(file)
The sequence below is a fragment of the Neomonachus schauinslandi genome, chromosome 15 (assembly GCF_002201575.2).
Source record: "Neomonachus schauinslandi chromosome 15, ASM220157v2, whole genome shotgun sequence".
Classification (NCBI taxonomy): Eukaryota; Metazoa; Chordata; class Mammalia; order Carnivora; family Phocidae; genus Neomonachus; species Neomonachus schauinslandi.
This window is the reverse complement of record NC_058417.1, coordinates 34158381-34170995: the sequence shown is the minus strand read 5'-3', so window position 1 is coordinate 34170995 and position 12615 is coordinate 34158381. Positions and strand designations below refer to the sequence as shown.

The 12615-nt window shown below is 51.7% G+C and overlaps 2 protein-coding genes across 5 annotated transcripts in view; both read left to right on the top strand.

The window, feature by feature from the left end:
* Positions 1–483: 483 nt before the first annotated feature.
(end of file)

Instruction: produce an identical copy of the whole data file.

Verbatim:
The sequence below is a fragment of the Neomonachus schauinslandi genome, chromosome 15 (assembly GCF_002201575.2).
Source record: "Neomonachus schauinslandi chromosome 15, ASM220157v2, whole genome shotgun sequence".
Classification (NCBI taxonomy): Eukaryota; Metazoa; Chordata; class Mammalia; order Carnivora; family Phocidae; genus Neomonachus; species Neomonachus schauinslandi.
This window is the reverse complement of record NC_058417.1, coordinates 34158381-34170995: the sequence shown is the minus strand read 5'-3', so window position 1 is coordinate 34170995 and position 12615 is coordinate 34158381. Positions and strand designations below refer to the sequence as shown.

The 12615-nt window shown below is 51.7% G+C and overlaps 2 protein-coding genes across 5 annotated transcripts in view; both read left to right on the top strand.

The window, feature by feature from the left end:
* Positions 1–483: 483 nt before the first annotated feature.